Special Presidential Envoy for Climate
White House

John Kerry

Special Presidential Envoy for Climate

A Cabinet-level position that serves on the National Security Council and leads the Administration’s efforts to combat global climate change.

Past statements on development, diplomacy, and U.S. global leadership:

On U.S. Global Leadership: At his Secretary of State confirmation hearing, Kerry said, “Global leadership is a strategic imperative for America, not a favor we do for other countries. It amplifies our voice and extends our reach. It’s the key to jobs, the fulcrum of our influence, and it matters – it really matters to the daily lives of Americans. It matters that we get this moment right for America and it matters that we get it right for the world.”

On Climate Change:  As Secretary of State, Kerry led negotiations on the Paris Climate Accords, and was outspoken on the global threat of climate change.  At the event announcing his appointment as Special Envoy for Climate, Kerry said, “To end this crisis, the whole world must come together. You’re right to rejoin Paris on day one, and you’re right to recognize that Paris alone is not enough.” He added, “Succeeding together means tapping into the best of American ingenuity, creativity, and diplomacy, from brain power to alternative energy power, using every tool we have to get where we have to go.”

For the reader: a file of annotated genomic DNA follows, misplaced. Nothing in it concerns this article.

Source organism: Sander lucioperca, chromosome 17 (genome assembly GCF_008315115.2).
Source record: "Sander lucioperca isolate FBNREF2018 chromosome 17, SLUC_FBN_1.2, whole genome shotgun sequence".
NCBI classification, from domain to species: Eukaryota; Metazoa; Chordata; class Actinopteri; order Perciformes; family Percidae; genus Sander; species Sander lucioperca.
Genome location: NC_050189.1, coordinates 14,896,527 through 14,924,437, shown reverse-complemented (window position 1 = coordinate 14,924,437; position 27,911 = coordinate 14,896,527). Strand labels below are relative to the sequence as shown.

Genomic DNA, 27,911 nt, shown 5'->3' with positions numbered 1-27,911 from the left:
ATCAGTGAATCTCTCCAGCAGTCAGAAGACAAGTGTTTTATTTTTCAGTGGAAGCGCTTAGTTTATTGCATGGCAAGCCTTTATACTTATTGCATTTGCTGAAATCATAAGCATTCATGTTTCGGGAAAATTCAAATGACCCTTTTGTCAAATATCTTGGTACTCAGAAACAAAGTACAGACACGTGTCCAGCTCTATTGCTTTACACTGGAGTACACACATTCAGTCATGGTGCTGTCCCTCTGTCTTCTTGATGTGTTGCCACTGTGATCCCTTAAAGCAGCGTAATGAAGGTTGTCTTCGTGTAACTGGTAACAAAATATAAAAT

On Development and Diplomacy: Kerry has been an outspoken advocate for elevating America’s tools of development and diplomacy for over five decades. In a 2009 speech at the Brookings institute, he made the case that “development and diplomacy have to retake their rightful place alongside defense at the heart of American’s foreign policy.”

On Alliances:  In an op-ed as Secretary of State, Kerry wrote, “Whether for mutual security or shared prosperity, genuine partnerships are not built overnight. Patient diplomacy and a collective will are needed to advance common goals.”

On the International Affairs Budget:  As Secretary of State, Kerry testified, “It’s equal to about 1 percent of the entire budget of the United States.  And that 1 percent, Mr. Chairman, I am just convinced more and more after these last years, even after serving on the committee, is the minimum price of the leadership role that the United States of America plays on a global basis, and particularly at a time when we are engaged diplomatically more deeply in more places simultaneously, on more significant issues simultaneously, than at any time in our history.”